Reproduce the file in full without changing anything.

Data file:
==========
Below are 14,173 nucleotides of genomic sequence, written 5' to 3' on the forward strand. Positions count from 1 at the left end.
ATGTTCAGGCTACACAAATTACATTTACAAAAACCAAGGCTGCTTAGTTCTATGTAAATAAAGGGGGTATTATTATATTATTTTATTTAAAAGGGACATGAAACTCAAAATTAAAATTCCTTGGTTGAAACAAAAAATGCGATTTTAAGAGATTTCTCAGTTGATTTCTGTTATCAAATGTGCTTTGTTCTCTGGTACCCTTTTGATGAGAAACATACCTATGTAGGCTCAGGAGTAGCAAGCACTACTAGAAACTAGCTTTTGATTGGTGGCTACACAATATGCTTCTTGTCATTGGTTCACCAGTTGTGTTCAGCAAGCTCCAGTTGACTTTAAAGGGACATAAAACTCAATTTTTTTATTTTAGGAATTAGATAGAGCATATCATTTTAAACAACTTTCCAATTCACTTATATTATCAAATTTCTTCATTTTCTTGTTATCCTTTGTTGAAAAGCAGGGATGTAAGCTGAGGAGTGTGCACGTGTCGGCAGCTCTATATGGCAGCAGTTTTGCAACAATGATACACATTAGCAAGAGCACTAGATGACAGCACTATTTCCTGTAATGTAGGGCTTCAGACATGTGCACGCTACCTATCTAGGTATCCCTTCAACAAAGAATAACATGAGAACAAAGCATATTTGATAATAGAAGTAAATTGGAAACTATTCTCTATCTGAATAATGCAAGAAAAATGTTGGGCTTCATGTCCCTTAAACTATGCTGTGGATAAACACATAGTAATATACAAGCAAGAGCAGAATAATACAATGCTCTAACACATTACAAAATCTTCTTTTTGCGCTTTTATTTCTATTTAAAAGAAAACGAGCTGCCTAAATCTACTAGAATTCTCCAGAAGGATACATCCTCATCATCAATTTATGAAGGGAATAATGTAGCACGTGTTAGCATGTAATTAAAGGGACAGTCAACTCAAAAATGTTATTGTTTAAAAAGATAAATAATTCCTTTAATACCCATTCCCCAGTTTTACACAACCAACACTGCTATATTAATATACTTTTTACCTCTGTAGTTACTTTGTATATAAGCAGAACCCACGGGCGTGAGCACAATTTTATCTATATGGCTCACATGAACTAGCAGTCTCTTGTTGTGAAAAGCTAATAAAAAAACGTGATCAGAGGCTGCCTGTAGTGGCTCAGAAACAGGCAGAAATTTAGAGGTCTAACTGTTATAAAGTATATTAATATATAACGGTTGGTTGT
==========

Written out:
Below are 14,173 nucleotides of genomic sequence, written 5' to 3' on the forward strand. Positions count from 1 at the left end.
ATGTTCAGGCTACACAAATTACATTTACAAAAACCAAGGCTGCTTAGTTCTATGTAAATAAAGGGGGTATTATTATATTATTTTATTTAAAAGGGACATGAAACTCAAAATTAAAATTCCTTGGTTGAAACAAAAAATGCGATTTTAAGAGATTTCTCAGTTGATTTCTGTTATCAAATGTGCTTTGTTCTCTGGTACCCTTTTGATGAGAAACATACCTATGTAGGCTCAGGAGTAGCAAGCACTACTAGAAACTAGCTTTTGATTGGTGGCTACACAATATGCTTCTTGTCATTGGTTCACCAGTTGTGTTCAGCAAGCTCCAGTTGACTTTAAAGGGACATAAAACTCAATTTTTTTATTTTAGGAATTAGATAGAGCATATCATTTTAAACAACTTTCCAATTCACTTATATTATCAAATTTCTTCATTTTCTTGTTATCCTTTGTTGAAAAGCAGGGATGTAAGCTGAGGAGTGTGCACGTGTCGGCAGCTCTATATGGCAGCAGTTTTGCAACAATGATACACATTAGCAAGAGCACTAGATGACAGCACTATTTCCTGTAATGTAGGGCTTCAGACATGTGCACGCTACCTATCTAGGTATCCCTTCAACAAAGAATAACATGAGAACAAAGCATATTTGATAATAGAAGTAAATTGGAAACTATTCTCTATCTGAATAATGCAAGAAAAATGTTGGGCTTCATGTCCCTTAAACTATGCTGTGGATAAACACATAGTAATATACAAGCAAGAGCAGAATAATACAATGCTCTAACACATTACAAAATCTTCTTTTTGCGCTTTTATTTCTATTTAAAAGAAAACGAGCTGCCTAAATCTACTAGAATTCTCCAGAAGGATACATCCTCATCATCAATTTATGAAGGGAATAATGTAGCACGTGTTAGCATGTAATTAAAGGGACAGTCAACTCAAAAATGTTATTGTTTAAAAAGATAAATAATTCCTTTAATACCCATTCCCCAGTTTTACACAACCAACACTGCTATATTAATATACTTTTTACCTCTGTAGTTACTTTGTATATAAGCAGAACCCACGGGCGTGAGCACAATTTTATCTATATGGCTCACATGAACTAGCAGTCTCTTGTTGTGAAAAGCTAATAAAAAAACGTGATCAGAGGCTGCCTGTAGTGGCTCAGAAACAGGCAGAAATTTAGAGGTCTAACTGTTATAAAGTATATTAATATATAACGGTTGGTTGT